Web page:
He is not wasting any time. “People felt the mansion tax proposal was a bit too crude. A lot of people were not convinced it would not come down the price scale [below £2m] to where they were in more modest properties. That created some anxieties.”
The shadow Chancellor insists that “the 50p issue has gone”, that the question now is when George Osborne will cut the 45p top rate to 40p, as many Tory MPs want. He says Labour would oppose that - at least while Britain still has a deficit.
Having walked into Mr Osborne’s trap on welfare, Labour faces another - the Chancellor’s proposed law on whether the country should always run a budget surplus in good economic times. “We should be in favour of a surplus when we have got the productivity and strength in the economy to justify that. We shouldn’t be running a deficit forever,” Mr Leslie says. But he will set tests, such as being able to protect the vulnerable and have viable public services. He says Labour will oppose Mr Osborne’s “quite extreme” plans to cut departmental spending by 40 per cent, while supporting “sensible savings” in the government-wide spending review in November.
Mr Leslie describes Labour’s leadership election as “a fork in the road” . He understands why the left-winger Jeremy Corbyn appeals to many party members, saying they are “yearning for a ‘clear’ solution and straightforward answers.”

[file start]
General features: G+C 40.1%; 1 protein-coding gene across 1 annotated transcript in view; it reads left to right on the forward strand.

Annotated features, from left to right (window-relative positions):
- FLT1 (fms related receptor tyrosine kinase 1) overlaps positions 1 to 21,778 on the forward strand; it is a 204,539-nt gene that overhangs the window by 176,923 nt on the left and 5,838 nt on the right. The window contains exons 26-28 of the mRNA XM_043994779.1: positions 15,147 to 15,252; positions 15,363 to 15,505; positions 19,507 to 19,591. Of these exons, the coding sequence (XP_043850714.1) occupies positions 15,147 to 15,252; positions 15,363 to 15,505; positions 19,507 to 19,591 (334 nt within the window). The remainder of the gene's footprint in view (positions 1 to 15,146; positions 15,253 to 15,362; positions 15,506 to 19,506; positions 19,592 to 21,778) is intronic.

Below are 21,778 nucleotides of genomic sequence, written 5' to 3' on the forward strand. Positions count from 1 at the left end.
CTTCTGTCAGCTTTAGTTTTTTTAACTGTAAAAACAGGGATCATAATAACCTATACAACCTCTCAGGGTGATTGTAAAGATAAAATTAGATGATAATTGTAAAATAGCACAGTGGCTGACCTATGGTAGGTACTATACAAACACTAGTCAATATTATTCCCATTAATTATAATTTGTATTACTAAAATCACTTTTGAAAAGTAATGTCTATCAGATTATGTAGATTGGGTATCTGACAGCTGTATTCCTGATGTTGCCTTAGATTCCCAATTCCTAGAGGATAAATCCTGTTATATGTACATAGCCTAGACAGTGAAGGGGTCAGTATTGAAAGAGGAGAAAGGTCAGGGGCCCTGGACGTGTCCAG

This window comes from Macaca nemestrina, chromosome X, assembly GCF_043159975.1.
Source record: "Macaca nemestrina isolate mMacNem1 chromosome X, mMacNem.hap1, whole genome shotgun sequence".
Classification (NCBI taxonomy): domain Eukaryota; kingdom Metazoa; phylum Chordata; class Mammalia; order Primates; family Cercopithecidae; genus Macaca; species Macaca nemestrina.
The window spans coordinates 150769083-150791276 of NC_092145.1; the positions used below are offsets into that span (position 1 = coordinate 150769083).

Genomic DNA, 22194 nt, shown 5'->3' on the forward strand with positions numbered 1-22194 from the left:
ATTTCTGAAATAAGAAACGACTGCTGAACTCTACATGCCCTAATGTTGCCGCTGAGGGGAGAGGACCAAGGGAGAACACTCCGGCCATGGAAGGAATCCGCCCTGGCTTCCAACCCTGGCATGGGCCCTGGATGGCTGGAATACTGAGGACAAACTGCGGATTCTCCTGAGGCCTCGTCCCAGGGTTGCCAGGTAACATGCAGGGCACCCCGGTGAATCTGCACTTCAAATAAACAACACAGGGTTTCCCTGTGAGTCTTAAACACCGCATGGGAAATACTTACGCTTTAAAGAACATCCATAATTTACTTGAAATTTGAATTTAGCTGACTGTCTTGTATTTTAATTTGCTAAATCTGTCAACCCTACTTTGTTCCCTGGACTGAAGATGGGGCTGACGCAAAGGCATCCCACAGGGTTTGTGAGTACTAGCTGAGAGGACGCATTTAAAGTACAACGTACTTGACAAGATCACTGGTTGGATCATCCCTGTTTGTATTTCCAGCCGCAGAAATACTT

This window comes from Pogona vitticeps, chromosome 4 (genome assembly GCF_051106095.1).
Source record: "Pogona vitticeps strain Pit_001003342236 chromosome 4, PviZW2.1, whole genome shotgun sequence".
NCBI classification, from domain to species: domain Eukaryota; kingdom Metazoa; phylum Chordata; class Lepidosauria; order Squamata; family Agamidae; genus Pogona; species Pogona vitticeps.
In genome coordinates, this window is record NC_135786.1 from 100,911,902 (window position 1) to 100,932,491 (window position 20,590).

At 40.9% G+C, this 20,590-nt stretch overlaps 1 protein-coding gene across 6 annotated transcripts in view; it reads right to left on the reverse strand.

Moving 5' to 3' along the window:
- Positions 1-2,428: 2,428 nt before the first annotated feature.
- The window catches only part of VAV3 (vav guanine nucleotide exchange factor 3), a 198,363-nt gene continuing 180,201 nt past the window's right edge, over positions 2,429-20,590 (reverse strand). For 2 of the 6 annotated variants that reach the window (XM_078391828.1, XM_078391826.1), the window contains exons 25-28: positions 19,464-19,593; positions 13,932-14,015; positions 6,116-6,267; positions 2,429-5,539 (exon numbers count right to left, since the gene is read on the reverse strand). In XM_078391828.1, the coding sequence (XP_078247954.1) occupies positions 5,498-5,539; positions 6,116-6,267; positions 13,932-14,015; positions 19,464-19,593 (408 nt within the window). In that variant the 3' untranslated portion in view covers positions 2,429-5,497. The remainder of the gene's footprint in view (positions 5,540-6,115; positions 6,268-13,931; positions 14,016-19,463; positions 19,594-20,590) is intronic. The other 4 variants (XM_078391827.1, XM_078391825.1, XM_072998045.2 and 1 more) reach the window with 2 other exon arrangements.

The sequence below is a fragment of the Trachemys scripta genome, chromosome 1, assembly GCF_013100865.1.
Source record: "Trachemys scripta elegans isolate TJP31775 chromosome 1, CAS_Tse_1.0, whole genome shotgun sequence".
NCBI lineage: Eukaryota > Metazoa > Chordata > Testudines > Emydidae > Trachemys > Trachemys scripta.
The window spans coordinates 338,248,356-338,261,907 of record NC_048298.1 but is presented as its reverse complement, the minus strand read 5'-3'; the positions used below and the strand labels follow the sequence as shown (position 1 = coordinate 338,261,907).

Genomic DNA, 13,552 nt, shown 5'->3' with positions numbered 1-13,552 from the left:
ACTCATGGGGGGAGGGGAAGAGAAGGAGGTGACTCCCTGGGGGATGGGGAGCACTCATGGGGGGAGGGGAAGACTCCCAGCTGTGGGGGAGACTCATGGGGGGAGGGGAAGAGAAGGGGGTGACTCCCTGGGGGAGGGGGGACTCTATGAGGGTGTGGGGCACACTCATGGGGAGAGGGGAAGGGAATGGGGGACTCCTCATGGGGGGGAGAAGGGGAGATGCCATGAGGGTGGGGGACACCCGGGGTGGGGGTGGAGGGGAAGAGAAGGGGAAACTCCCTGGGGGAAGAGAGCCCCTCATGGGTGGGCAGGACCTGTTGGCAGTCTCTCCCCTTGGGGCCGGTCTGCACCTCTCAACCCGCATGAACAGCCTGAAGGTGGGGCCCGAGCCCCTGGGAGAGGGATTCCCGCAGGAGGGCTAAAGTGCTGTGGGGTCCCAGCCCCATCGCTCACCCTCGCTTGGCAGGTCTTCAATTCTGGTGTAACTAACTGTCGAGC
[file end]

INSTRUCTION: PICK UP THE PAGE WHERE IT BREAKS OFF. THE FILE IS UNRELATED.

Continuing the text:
Will Mr Corbyn win? “It is plausible. But I don’t think he will. The majority of Labour members know we are not a pressure group or campaign. They are part of a political party that is about becoming fit to win and govern. I think common sense will prevail.”
Although some colleagues think Mr Leslie’s views are closer to those of Liz Kendall, he is backing Yvette Cooper because, he says, she has experience and is a good communicator. He doesn’t agree with Ms Cooper on everything: she supports a 50p top tax rate and they differ slightly on whether the Labour Government should have built up a surplus before the 2007 financial crisis.
Mr Leslie says the left’s unexpected challenge gives Labour a chance to resolve its future direction. “You can either sweep it under the carpet or have a debate. Although it is an uncomfortable period for the party, we have got to confront it. If we don’t, it will just come along closer to 2020. We have got to remember that two million more people voted Conservative than Labour. If we lose sight of that, we fail in our duty to learn the right lessons.”Reuse content